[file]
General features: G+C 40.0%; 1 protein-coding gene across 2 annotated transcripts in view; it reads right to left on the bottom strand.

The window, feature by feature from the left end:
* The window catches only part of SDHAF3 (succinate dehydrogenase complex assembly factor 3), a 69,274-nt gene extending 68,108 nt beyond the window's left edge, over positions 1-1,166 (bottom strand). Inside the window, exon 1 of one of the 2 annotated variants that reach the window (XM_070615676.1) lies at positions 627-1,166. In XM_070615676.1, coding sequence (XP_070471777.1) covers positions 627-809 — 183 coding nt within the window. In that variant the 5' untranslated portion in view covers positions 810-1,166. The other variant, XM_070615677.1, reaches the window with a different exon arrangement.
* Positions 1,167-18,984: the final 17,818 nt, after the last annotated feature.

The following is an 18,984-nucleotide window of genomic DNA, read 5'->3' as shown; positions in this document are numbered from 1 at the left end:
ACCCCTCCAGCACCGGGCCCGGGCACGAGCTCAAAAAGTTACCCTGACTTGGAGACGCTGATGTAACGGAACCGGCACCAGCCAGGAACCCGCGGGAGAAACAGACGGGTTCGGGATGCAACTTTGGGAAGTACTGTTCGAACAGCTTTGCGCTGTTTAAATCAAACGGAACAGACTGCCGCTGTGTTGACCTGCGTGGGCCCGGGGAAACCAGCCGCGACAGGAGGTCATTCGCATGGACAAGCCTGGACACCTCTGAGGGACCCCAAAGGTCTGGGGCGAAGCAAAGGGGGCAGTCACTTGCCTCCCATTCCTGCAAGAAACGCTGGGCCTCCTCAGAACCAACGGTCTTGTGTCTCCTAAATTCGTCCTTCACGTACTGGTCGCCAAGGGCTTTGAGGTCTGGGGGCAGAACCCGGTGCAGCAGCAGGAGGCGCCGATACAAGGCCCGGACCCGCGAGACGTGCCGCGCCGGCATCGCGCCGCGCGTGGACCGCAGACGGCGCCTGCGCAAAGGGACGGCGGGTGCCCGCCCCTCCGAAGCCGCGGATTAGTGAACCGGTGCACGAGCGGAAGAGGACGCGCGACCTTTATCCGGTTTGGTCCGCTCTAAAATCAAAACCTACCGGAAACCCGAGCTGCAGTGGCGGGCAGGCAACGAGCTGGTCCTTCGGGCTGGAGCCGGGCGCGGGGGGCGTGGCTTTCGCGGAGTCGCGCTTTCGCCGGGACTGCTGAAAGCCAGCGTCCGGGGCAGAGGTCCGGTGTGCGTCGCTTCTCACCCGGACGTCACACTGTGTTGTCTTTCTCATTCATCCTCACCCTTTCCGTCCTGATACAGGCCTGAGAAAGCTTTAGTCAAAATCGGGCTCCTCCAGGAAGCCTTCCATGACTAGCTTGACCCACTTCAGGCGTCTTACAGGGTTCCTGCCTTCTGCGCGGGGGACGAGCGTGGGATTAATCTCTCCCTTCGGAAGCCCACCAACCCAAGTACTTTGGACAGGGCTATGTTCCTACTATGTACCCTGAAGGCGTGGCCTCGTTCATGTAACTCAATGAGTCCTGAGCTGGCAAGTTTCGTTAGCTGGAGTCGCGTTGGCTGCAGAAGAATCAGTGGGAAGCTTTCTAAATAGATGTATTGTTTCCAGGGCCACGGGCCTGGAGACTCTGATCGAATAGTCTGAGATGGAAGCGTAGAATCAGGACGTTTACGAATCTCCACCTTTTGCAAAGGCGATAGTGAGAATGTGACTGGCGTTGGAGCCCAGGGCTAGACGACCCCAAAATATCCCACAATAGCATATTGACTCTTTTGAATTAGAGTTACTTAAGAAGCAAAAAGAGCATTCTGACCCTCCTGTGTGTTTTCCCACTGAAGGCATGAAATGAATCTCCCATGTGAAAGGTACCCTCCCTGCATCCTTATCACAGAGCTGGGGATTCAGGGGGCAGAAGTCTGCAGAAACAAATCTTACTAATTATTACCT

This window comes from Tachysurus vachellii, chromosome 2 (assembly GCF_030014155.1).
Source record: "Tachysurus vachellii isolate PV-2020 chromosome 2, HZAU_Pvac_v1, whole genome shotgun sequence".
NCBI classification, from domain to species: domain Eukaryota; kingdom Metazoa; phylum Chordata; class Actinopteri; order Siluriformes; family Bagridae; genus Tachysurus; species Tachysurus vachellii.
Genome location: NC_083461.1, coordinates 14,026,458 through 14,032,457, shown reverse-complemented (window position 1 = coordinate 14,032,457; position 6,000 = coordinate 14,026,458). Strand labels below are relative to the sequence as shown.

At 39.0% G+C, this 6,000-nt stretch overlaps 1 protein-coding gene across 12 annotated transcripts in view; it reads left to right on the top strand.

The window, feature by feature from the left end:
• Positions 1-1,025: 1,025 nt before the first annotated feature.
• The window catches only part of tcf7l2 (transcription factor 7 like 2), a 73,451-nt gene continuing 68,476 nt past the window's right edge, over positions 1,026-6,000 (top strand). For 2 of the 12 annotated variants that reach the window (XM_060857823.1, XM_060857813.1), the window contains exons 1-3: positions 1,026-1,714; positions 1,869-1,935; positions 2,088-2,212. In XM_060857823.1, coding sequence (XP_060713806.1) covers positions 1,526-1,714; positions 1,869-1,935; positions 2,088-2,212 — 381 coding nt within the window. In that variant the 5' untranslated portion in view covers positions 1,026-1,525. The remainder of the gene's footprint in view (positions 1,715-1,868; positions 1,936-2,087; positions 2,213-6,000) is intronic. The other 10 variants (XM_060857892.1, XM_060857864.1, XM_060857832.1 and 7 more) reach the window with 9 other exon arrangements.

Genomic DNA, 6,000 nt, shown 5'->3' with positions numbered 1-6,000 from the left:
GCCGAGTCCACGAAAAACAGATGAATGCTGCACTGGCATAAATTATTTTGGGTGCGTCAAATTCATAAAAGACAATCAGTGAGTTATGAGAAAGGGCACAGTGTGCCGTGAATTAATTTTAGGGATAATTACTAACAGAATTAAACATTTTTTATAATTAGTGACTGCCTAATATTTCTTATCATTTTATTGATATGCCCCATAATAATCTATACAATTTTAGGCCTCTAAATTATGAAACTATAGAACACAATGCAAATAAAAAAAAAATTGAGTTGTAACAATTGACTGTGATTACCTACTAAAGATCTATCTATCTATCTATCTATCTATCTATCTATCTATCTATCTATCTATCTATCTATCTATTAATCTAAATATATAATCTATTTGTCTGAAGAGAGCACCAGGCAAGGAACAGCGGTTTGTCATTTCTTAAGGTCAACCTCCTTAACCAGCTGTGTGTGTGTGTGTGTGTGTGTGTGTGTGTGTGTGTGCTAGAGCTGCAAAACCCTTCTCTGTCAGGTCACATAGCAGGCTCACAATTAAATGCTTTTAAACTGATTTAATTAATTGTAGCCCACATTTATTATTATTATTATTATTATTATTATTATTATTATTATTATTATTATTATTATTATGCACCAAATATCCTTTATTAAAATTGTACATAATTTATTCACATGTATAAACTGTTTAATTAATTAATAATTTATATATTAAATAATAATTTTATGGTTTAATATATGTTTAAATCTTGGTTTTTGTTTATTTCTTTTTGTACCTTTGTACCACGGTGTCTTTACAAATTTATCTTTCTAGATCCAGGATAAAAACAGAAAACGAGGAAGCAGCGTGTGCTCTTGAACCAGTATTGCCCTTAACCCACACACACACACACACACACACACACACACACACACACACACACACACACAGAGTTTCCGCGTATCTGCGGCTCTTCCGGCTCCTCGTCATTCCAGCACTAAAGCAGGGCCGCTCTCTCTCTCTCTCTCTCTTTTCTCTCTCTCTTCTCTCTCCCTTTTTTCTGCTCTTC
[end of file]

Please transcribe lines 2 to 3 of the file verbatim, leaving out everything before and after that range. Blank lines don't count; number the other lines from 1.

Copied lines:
The window, feature by feature from the left end:
* The window catches only part of SDHAF3 (succinate dehydrogenase complex assembly factor 3), a 69,274-nt gene extending 68,108 nt beyond the window's left edge, over positions 1-1,166 (bottom strand). Inside the window, exon 1 of one of the 2 annotated variants that reach the window (XM_070615676.1) lies at positions 627-1,166. In XM_070615676.1, coding sequence (XP_070471777.1) covers positions 627-809 — 183 coding nt within the window. In that variant the 5' untranslated portion in view covers positions 810-1,166. The other variant, XM_070615677.1, reaches the window with a different exon arrangement.